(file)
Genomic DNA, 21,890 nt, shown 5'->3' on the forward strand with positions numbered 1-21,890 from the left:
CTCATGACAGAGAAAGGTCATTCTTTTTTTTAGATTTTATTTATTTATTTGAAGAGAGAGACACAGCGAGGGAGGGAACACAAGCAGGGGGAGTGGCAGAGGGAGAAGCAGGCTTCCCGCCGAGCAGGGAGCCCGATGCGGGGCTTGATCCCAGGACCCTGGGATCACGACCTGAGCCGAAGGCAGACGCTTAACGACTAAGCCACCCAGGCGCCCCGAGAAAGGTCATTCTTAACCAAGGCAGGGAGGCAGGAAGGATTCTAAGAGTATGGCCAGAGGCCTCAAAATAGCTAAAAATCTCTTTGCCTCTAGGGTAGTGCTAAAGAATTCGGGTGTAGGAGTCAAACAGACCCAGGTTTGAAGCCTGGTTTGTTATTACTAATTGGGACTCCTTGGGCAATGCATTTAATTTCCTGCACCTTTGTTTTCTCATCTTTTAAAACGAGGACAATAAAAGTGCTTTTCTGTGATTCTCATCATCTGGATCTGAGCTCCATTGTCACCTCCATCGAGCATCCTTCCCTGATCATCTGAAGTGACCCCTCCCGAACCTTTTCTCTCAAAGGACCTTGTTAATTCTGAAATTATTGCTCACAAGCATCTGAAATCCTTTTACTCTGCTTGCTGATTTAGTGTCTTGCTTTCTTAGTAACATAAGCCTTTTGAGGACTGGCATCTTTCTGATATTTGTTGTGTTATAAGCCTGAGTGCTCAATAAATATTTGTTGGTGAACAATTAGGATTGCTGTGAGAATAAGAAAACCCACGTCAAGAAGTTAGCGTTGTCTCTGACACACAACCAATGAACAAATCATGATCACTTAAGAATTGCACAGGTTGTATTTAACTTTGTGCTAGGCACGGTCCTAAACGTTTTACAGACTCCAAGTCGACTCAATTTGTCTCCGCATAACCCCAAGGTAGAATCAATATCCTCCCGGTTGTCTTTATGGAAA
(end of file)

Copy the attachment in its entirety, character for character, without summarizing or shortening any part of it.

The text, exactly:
Genomic DNA, 21,890 nt, shown 5'->3' on the forward strand with positions numbered 1-21,890 from the left:
CTCATGACAGAGAAAGGTCATTCTTTTTTTTAGATTTTATTTATTTATTTGAAGAGAGAGACACAGCGAGGGAGGGAACACAAGCAGGGGGAGTGGCAGAGGGAGAAGCAGGCTTCCCGCCGAGCAGGGAGCCCGATGCGGGGCTTGATCCCAGGACCCTGGGATCACGACCTGAGCCGAAGGCAGACGCTTAACGACTAAGCCACCCAGGCGCCCCGAGAAAGGTCATTCTTAACCAAGGCAGGGAGGCAGGAAGGATTCTAAGAGTATGGCCAGAGGCCTCAAAATAGCTAAAAATCTCTTTGCCTCTAGGGTAGTGCTAAAGAATTCGGGTGTAGGAGTCAAACAGACCCAGGTTTGAAGCCTGGTTTGTTATTACTAATTGGGACTCCTTGGGCAATGCATTTAATTTCCTGCACCTTTGTTTTCTCATCTTTTAAAACGAGGACAATAAAAGTGCTTTTCTGTGATTCTCATCATCTGGATCTGAGCTCCATTGTCACCTCCATCGAGCATCCTTCCCTGATCATCTGAAGTGACCCCTCCCGAACCTTTTCTCTCAAAGGACCTTGTTAATTCTGAAATTATTGCTCACAAGCATCTGAAATCCTTTTACTCTGCTTGCTGATTTAGTGTCTTGCTTTCTTAGTAACATAAGCCTTTTGAGGACTGGCATCTTTCTGATATTTGTTGTGTTATAAGCCTGAGTGCTCAATAAATATTTGTTGGTGAACAATTAGGATTGCTGTGAGAATAAGAAAACCCACGTCAAGAAGTTAGCGTTGTCTCTGACACACAACCAATGAACAAATCATGATCACTTAAGAATTGCACAGGTTGTATTTAACTTTGTGCTAGGCACGGTCCTAAACGTTTTACAGACTCCAAGTCGACTCAATTTGTCTCCGCATAACCCCAAGGTAGAATCAATATCCTCCCGGTTGTCTTTATGGAAA